Dr. Anil Nigam and colleagues at the University of Montreal-affiliated EPIC Center of the Montreal Heart Institute, compared the effects of a junk-food meal and a typical Mediterranean meal on the vascular endothelium, the inner lining of the blood vessels. Endothelial function is closely linked to the long-term risk of developing coronary artery disease.
The study involved 28 non-smoking men, who underwent an ultrasound of an artery at the elbow crease after fasting for 12 hours to assess their baseline endothelial function. The Mediterranean meal was composed of salmon, almonds and vegetables cooked in olive oil, with 51 percent of total calories mostly from monounsaturated fatty acids and polyunsaturated fats, or "good" fat. One week later, the second meal consisted of a sandwich made of a sausage, an egg, a slice of cheese and three hash browns, with 58 percent of total calories from fat, mostly saturated fatty acids.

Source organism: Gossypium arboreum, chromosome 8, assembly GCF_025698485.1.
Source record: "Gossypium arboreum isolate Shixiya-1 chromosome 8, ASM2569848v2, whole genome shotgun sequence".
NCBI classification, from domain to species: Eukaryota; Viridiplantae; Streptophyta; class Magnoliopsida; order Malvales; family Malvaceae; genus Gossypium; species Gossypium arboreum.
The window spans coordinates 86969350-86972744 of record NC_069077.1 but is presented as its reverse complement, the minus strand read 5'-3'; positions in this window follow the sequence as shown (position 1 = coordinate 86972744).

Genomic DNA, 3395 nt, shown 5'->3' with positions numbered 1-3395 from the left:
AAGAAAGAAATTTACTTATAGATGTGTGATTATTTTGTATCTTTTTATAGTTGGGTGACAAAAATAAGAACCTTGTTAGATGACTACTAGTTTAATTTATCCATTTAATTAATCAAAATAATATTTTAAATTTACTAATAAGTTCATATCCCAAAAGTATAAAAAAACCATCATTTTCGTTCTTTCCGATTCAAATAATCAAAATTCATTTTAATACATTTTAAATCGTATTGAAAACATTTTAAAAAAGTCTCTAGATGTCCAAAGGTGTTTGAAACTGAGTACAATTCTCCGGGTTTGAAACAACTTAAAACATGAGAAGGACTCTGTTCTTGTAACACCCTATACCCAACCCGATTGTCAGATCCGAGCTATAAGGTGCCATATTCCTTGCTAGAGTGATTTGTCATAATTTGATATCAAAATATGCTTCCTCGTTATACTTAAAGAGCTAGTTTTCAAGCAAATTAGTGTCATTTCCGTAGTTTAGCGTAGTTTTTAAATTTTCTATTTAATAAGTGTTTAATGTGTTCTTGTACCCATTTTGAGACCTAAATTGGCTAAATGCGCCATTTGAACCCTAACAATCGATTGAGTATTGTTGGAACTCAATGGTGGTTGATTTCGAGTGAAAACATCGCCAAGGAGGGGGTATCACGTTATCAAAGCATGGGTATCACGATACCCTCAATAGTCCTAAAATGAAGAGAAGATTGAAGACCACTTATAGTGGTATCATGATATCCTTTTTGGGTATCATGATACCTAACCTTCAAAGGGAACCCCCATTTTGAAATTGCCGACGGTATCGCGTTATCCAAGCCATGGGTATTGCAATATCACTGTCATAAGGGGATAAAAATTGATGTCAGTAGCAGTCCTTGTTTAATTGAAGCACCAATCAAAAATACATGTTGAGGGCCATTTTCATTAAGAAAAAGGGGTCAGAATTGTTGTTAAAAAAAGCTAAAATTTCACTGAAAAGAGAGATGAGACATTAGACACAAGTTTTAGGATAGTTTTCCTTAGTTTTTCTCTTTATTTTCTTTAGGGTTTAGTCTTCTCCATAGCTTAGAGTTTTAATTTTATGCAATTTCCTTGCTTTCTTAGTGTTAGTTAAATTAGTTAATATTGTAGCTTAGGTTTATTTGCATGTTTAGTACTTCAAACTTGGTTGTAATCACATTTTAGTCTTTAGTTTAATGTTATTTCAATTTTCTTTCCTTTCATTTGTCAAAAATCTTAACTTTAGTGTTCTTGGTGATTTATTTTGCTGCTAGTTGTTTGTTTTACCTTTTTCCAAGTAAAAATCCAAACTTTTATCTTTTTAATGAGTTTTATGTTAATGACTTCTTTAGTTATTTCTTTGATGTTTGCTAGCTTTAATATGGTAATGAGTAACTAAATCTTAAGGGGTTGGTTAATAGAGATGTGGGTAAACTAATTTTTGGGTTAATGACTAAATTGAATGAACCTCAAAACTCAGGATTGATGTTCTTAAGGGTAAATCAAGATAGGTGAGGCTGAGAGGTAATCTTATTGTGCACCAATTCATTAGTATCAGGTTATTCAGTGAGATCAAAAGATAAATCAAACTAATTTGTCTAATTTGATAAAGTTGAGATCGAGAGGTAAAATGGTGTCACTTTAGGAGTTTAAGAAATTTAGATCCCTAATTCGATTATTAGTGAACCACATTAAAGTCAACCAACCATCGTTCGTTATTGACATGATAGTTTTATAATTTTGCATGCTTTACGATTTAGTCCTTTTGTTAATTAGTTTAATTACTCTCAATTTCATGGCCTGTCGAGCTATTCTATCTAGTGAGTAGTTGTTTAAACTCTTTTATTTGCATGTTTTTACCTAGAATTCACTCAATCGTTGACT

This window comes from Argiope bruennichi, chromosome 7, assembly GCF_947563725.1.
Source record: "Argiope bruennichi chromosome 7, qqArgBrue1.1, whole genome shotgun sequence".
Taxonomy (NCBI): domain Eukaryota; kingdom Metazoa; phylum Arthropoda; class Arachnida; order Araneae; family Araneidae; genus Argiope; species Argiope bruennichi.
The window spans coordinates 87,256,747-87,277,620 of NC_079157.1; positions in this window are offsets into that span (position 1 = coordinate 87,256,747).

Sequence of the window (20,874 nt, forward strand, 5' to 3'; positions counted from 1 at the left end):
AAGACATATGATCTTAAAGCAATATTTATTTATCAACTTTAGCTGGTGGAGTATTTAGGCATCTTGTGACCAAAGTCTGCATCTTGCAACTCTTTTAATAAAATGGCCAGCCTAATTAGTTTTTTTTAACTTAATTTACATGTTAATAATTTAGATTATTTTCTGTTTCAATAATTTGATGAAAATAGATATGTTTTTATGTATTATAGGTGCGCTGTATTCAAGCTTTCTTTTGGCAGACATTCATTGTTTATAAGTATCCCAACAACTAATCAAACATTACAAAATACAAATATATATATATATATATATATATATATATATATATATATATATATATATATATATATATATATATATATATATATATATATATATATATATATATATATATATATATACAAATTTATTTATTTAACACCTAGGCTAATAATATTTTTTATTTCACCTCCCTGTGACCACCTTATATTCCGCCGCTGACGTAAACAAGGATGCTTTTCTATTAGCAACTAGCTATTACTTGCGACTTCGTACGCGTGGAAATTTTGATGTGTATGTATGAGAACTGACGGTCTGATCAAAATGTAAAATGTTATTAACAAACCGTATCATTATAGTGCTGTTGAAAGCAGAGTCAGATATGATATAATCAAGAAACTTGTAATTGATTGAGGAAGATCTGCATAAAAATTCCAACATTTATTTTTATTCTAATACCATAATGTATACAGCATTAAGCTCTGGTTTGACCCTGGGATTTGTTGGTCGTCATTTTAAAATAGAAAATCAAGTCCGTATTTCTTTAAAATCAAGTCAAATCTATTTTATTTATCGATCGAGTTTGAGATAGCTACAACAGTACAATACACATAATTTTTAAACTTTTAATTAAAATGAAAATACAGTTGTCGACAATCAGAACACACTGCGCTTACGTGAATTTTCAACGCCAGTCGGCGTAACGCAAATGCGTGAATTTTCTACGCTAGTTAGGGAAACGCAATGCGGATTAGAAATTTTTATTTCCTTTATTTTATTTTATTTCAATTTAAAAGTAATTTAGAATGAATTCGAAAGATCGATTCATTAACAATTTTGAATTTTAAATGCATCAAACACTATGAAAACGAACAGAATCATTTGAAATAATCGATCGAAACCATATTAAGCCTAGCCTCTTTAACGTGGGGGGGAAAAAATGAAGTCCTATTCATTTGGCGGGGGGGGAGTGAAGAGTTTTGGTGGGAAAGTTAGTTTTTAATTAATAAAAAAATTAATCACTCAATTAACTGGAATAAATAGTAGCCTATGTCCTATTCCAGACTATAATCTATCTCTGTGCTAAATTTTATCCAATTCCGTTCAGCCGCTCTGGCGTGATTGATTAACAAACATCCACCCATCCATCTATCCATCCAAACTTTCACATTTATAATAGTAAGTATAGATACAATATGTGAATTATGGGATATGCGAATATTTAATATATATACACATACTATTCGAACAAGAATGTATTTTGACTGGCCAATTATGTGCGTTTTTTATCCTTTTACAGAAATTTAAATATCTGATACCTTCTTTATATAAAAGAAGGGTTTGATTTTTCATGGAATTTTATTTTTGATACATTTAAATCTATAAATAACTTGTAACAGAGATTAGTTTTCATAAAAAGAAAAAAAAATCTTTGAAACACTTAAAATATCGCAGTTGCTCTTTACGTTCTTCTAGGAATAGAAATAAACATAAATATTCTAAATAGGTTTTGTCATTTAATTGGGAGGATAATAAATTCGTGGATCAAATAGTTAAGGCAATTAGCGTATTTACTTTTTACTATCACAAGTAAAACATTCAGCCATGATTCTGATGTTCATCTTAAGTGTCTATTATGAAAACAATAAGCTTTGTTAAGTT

Two hours and 4 hours after each meal, participants underwent further ultrasounds to assess how the food had impacted their endothelial function.
The study found after eating the junk-food meal, the arteries dilated 24 percent less than they did when in the fasting state, while the arteries dilated -- expanded -- normally and maintained good blood flow after the Mediterranean-type meal.
"Poor endothelial function is one of the most significant precursors of atherosclerosis," Nigam told the Canadian Cardiovascular Congress meeting in Toronto.